Celebrating Florida Keys National Marine Sanctuary
By Allie Braun, guest author
Florida Keys National Marine Sanctuary consist of a nearly 130 mile stretch of Florida’s peninsula. Fringing mangroves, seagrass meadows, hard bottom reigns, patch reefs, and bank reefs come together to create an ideal habitat for more than 6,000 different species of marine life. However, these clear waters weren’t always a protected paradise. On November 16, 1990, President George H.W. Bush signed the Florida Keys National Marine Sanctuary and Protection Act into law, designating the ninth site in the National Marine Sanctuary System. Today its border now supersedes all three original protected areas. In fact, it is now so large that if you have ever set foot into the Keys’ waterways, you have probably been in the sanctuary!
What better way to celebrate the anniversary of this sanctuary’s destination than to recognize everything it provides to not only the communities based around it but the thousands of travelers that visit its waters every year? Here are some of the activities you can experience in the sanctuary whether you’re a visitor or a full-time resident:
Explore the bustling reefs
The world’s third largest living coral barrier reef is located within Florida Key National Marine Sanctuary, attracting divers and snorkelers who travel far and wide to experience the reef each year. The number of species who call the reef home is greater than in any other shallow-water marine ecosystem, meaning this is one of the most diverse ecosystems on the planet. Whether you are SCUBA diving or snorkeling to see this wonder, make sure to practice proper reef etiquette.
Explore a shipwreck
There are around a thousand shipwrecks off of the Florida Keys — nine located within the sanctuary create Shipwreck Trail. The trail forms an underwater playground for divers and marine life alike with wrecks dating back to 1733. Streaming with mystery, this string of wrecks create artificial reefs for marine life, opportunities for archaeological studies, and numerous other research opportunities.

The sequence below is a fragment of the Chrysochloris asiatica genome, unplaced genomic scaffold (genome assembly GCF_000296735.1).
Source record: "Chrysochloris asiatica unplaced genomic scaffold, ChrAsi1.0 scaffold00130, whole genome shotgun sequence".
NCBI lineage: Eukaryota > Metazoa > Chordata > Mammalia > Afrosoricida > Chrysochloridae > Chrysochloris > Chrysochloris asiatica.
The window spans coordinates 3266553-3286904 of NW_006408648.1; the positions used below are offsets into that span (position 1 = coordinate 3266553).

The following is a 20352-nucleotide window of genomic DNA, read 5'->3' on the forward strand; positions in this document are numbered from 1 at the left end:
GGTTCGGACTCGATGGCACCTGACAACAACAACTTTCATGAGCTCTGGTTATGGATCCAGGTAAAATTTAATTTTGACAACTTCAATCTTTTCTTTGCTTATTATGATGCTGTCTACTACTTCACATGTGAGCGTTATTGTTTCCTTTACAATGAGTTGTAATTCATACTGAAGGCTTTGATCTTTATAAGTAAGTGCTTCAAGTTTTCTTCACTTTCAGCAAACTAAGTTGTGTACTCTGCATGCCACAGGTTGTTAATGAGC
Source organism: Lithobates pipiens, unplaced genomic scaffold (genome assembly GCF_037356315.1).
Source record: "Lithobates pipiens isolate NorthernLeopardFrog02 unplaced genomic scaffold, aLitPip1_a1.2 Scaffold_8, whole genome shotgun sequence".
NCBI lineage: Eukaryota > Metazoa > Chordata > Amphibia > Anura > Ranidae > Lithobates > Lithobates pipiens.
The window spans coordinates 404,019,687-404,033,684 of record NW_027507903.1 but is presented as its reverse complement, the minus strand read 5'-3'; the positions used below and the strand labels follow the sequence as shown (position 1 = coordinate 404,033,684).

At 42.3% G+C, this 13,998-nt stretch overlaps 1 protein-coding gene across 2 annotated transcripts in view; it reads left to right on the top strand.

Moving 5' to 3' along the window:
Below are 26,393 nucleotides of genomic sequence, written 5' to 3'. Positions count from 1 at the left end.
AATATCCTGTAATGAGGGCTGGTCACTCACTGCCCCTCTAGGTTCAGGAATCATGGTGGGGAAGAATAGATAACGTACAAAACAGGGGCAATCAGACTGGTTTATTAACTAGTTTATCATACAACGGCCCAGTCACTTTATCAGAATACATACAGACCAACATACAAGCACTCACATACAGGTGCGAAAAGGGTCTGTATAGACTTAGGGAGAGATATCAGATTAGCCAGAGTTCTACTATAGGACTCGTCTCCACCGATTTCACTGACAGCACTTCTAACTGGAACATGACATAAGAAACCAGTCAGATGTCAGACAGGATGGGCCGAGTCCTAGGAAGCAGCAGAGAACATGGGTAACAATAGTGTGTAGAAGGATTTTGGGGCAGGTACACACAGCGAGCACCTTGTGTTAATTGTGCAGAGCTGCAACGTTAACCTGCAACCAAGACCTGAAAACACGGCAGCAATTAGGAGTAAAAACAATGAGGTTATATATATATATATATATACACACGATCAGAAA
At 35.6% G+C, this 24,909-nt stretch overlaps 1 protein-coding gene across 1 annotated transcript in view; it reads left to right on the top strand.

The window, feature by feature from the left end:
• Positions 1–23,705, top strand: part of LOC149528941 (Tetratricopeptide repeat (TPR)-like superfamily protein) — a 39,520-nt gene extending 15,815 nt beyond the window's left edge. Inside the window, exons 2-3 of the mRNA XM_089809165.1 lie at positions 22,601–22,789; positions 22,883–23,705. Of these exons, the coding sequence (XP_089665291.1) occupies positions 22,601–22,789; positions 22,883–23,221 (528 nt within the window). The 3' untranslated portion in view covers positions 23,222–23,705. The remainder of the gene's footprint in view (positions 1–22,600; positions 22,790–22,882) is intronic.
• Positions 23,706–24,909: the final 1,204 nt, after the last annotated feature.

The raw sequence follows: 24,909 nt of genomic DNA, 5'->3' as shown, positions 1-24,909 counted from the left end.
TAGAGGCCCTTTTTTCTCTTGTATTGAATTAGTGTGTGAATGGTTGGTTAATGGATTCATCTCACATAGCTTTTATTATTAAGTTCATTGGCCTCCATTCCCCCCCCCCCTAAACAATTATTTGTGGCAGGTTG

Above the waves
Boating for both sport and wildlife viewing is a great way to explore the sanctuary. Whether you choose to navigate through the mangroves in a kayak or sail across the clear water open waters you are sure to see all times of wildlife if you keep your eyes open.
Cast a line
Fishing is allowed within the sanctuary and draws thousands of people to the sanctuary each year, however, there are certain rules set in place to ensure that the marine ecosystem is not harmed in the process. The sanctuary balances both commercial and recreational fishing with the needs of the ecosystem by having sanctuary-wide regulations and using a zoning system in other areas.
Stay On Solid Ground
Learn what’s under the sea at the Eco-Discovery center
The interactive Eco-Discovery learning center located in Key West houses over 6,000 square feet of interactive and dynamic exhibits about the sanctuary. You can experience everything from the native species that call the sanctuary home to a mock-up of the Aquarius Reef Base, the world’s only underwater ocean laboratory.
Experience it all through Virtual dives
Even if you can’t make it all the way to Florida to experience the underwater ecosystems yourself, you can see it all through the sanctuaries new virtual dive gallery. With six dive sites in the Gallery, you can experience the underwater world without ever getting wet.